But through it all, she remembered the angel’s words:

 The Holy Spirit will come upon you.”
“The power of the Most High will overshadow you.”

For nothing will be impossible with God.”
Mary, ordinary Mary, becomes a strong woman, capable to the task of raising God’s Son, of guiding him as he begins his ministry, of standing by him as he suffers on the cross.

Mary, ordinary Mary, becomes a hero of the faith.

Peasant girl to prophetess, maiden to Mother of God – in telling the story, Mary becomes larger than life.  She is the model of perfect obedience and quiet acceptance of God’s will. 
In making Mary into a saint, we lose something.  When Mary becomes this extra-ordinary example of faith, we forget that God works through the most unlikely of people.  We get to sit back and enjoy the story of Mary’s great faith, safe from the possibility of God interrupting our ordinary lives. 

Is this story just a once upon a time happening? 
Or do we believe that God still breaks into the world, using ordinary people like you and me?

Because if we believe that God still breaks into the world and calls ordinary people to build up the kingdom of God, then the angel’s words to Mary are also addressed to us:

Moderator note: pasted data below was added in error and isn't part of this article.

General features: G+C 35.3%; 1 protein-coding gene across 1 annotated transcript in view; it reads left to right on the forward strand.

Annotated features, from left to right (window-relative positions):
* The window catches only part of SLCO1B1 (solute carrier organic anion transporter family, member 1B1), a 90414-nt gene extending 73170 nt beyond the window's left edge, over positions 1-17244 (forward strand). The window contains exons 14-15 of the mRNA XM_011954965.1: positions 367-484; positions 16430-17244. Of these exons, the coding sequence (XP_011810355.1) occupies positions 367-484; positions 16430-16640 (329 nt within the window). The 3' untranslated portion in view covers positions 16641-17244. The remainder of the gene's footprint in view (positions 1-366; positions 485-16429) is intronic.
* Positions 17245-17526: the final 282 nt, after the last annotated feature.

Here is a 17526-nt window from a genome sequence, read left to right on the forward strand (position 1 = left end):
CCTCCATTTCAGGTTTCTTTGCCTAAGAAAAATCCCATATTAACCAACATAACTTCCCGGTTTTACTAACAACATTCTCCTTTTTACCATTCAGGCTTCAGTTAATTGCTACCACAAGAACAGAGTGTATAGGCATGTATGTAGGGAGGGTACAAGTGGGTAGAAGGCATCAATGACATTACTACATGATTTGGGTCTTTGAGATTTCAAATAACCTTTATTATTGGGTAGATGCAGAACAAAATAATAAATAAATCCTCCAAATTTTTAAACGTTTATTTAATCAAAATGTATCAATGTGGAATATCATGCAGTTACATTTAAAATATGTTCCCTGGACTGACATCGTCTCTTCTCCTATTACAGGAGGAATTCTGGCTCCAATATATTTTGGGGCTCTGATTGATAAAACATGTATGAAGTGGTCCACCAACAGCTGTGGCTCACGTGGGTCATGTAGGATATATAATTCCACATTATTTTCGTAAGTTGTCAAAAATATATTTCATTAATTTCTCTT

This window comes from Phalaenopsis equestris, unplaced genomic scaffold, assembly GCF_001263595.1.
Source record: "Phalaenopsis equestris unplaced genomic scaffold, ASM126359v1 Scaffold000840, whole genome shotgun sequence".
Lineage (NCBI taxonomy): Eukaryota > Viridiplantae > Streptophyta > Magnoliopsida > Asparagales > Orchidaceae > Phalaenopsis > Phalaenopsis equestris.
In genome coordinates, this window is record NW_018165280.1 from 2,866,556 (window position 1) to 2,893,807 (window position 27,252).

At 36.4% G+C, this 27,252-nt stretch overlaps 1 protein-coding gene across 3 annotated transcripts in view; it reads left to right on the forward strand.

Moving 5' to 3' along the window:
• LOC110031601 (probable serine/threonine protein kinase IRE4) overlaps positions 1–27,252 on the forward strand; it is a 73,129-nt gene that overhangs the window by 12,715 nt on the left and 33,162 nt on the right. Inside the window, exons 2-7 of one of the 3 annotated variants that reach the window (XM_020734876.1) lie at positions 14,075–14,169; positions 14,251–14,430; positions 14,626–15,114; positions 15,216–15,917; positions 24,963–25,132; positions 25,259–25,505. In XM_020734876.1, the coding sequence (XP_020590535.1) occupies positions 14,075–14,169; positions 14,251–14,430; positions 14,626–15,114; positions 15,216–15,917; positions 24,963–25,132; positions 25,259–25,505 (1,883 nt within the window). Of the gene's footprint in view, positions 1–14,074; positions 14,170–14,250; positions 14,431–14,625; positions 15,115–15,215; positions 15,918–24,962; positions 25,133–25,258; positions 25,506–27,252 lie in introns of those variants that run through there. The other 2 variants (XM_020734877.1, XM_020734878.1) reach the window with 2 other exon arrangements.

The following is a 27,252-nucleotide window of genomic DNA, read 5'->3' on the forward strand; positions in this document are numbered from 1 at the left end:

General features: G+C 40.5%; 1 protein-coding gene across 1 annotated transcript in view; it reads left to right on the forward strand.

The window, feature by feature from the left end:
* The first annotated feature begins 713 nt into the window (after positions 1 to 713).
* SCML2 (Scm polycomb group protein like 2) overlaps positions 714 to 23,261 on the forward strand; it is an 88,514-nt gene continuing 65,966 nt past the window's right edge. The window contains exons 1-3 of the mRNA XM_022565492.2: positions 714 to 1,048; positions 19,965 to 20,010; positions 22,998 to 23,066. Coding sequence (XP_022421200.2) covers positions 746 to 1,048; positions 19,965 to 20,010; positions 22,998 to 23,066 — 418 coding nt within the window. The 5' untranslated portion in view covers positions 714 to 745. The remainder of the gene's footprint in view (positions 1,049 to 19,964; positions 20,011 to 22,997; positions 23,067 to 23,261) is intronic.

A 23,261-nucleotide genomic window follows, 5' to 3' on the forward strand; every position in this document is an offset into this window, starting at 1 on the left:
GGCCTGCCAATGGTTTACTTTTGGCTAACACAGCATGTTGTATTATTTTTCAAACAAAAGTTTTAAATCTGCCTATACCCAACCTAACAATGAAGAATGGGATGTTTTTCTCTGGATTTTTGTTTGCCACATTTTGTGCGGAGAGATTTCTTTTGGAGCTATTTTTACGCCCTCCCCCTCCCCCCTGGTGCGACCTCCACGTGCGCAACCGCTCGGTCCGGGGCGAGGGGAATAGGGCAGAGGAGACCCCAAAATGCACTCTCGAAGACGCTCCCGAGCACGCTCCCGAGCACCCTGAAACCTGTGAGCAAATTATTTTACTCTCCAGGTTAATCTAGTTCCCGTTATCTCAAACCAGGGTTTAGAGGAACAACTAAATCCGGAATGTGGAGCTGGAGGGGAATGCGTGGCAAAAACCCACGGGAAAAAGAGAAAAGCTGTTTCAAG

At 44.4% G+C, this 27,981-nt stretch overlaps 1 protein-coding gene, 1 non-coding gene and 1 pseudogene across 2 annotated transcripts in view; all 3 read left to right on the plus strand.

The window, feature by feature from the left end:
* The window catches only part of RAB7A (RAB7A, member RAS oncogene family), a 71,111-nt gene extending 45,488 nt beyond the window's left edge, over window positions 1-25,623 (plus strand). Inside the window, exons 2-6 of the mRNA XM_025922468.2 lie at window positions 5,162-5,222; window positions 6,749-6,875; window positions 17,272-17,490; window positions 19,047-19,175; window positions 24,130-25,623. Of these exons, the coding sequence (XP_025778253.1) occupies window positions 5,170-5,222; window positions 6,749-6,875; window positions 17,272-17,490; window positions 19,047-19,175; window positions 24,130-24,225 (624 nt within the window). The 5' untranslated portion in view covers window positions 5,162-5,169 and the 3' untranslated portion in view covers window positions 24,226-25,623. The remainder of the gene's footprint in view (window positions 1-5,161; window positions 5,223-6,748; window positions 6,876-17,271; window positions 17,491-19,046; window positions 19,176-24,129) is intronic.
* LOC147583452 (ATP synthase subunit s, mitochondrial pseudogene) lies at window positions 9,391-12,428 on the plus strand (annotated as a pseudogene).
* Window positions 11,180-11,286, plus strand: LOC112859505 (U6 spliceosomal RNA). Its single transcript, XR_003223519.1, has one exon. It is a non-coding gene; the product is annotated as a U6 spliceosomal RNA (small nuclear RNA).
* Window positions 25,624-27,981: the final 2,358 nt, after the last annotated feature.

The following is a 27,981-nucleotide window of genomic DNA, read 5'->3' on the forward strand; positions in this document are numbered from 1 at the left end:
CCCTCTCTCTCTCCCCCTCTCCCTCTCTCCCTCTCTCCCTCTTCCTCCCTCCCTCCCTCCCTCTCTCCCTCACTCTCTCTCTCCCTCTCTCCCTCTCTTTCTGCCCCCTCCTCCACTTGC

Greetings, favored ones!  The Lord is with you!

True, I’m no angel.  But by virtue of the God’s call, and the call this congregation has issued to me, I act as a messenger of God.  Again, I say to you:
Greetings, favored ones!  The Lord is with you!

I imagine you’re thinking:  What me, favored?  I’m just an ordinary person.  I’m just a teen age girl.  I’m just a high school boy.  I’m just a farmer.  I’m just a mom.  I’m just a retired person.  I’m just a bank employee, or a factory worker, or a waitress, or – well you fill in the blank. 
There’s nothing special about me.  I come from an ordinary family in a small town, in a rural part of South Dakota.    I have no special skills, no talents.  I have trouble getting around, or I have health problems – or whatever you have that you think limits how God can use you.

I say again:
Greetings, favored ones!  The Lord is with you!

You are favored.  God has favored you, has a purpose for you even before you were born, has called you in the waters of baptism.   God’s favor and grace rests on you.
God plans to use you to do marvelous, wondrous things. 

Yes, you.
 And you.

 And you.

You are favored and you are called.  I invite you to ponder and pray, to puzzle and dream, to look around with expectancy and hope this week before Christmas.  What is it that God has called you to do? Where has God invited you to make a difference, to bring the kingdom of heaven a little bit closer to earth?